A new report from Capital New York claims thousands of edits to Wikipedia articles related to police brutality can be traced to the NYPD headquarters.
“Computer users identified by Capital as working on the NYPD headquarters’ network have edited and attempted to delete Wikipedia entries for several well-known victims of police altercations, including entries for Eric Garner, Sean Bell, and Amadou Diallo,” the report says. “Capital identified 85 NYPD addresses that have edited Wikipedia.”
The report claims the NYPD edits also applied to pages referencing the department’s stop-and-frisk policy and certain political leaders. The edits appear to have been occurring for the past 10 years.
“Garner raised both his arms in the air” was changed to “Garner flailed his arms about as he spoke,” the report claims. “Garner, who was considerably larger than any of the officers, continued to struggle with them,” was also added to a page referencing Eric Garner’s death at one point.
All of the edits appear to be an attempt to minimize the controversy related to police killings and to improve the image of people connected to the police department.
At street level, corrupt cops are more disgusting than corrupt politicians. Protect and serve is not supposed to mean “protect bad cops – and serve your political bosses”. Yet – in New York City, Chicago, Ferguson, Confederate states beholden to racism essential to their ideology – it feels like no honest cop is ever allowed to stay honest.
Cops with computers are apparently as willing to lie about history, cover-up their bigotry with lies, as any Texas school board.
The study, published in Cell Systems, demonstrates that it is possible and useful to develop a “pathogen map” — dubbed a “PathoMap” — of a city, with the heavily traveled subway a proxy for New York’s population. It is a baseline assessment, and repeated sampling could be used for long-term, accurate disease surveillance, bioterrorism threat mitigation, and large scale health management for New York, says the study’s senior investigator, Dr. Christopher E. Mason…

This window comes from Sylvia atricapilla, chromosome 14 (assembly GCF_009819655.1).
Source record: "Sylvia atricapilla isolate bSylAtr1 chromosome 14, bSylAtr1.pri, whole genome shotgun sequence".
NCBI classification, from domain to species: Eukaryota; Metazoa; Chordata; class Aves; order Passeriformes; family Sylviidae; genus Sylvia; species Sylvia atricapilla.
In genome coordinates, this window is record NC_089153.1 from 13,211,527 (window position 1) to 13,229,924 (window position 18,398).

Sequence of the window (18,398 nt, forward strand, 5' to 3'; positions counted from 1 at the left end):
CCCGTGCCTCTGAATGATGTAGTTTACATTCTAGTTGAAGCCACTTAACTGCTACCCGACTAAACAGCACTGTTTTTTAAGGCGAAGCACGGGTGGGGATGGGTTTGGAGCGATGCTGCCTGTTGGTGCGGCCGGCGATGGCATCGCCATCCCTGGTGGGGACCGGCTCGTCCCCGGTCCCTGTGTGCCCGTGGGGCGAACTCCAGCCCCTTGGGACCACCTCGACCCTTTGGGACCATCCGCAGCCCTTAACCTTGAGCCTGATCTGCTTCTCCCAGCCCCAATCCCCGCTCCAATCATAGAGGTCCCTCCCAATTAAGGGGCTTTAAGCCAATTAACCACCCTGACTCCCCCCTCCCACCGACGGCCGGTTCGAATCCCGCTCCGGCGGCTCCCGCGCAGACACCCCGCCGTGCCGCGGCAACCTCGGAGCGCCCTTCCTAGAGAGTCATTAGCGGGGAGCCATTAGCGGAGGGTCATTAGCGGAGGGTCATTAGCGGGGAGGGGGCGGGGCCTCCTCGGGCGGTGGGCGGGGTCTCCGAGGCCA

The PathoMap findings are generally reassuring, indicating no need to avoid the subway system or use protective gloves, Dr. Mason says. The majority of the 637 known bacterial, viral, fungal and animal species he and his co-authors detected were non-pathogenic and represent normal bacteria present on human skin and human body. Culture experiments revealed that all subway sites tested possess live bacteria.
Strikingly, about half of the sequences of DNA they collected could not be identified — they did not match any organism known to the National Center for Biotechnology Information or the Centers for Disease Control and Prevention. These represent organisms that New Yorkers touch every day, but were uncharacterized and undiscovered until this study. The findings underscore the vast potential for scientific exploration that is still largely untapped and yet right under scientists’ fingertips.
WTF? They’re under everyone’s fingertips.
“Our data show evidence that most bacteria in these densely populated, highly trafficked transit areas are neutral to human health, and much of it is commonly found on the skin or in the gastrointestinal tract,” Dr. Mason says. “These bacteria may even be helpful, since they can out-compete any dangerous bacteria.”
But the researchers also say that 12 percent of the bacteria species they sampled showed some association with disease. For example, live, antibiotic-resistant bacteria were present in 27 percent of the samples they collected. And they detected two samples with DNA fragments of Bacillus anthracis (anthrax), and three samples with a plasmid associated with Yersinia pestis (Bubonic plague) — both at very low levels. Notably, the presence of these DNA fragments do not indicate that they are alive, and culture experiments showed no evidence of them being alive.
RTFA to see why the researcher say we shouldn’t worry. Certainly, the diversity of microorganisms is a positive activator for our immune systems.
Interesting how they went about the research – and what this presents as a baseline for future evaluations. And an added plus is the unique – and still closed – station shuttered since Superstorm Sandy. Marine species still alive and stable in what should be an abnormal environment for them.
Photo courtesy of the Garner family
In the wake of Eric Garner’s death, the head of the NYC Patrolmen’s Benevolent Association, a police interest group, blamed Garner: “You cannot resist arrest, that’s a crime.” But it’s not a crime that most police officers often file reports about.
The New York Police Department is made up of 35,000 officers, and just a minority of them have sent people into court for “resisting arrest.”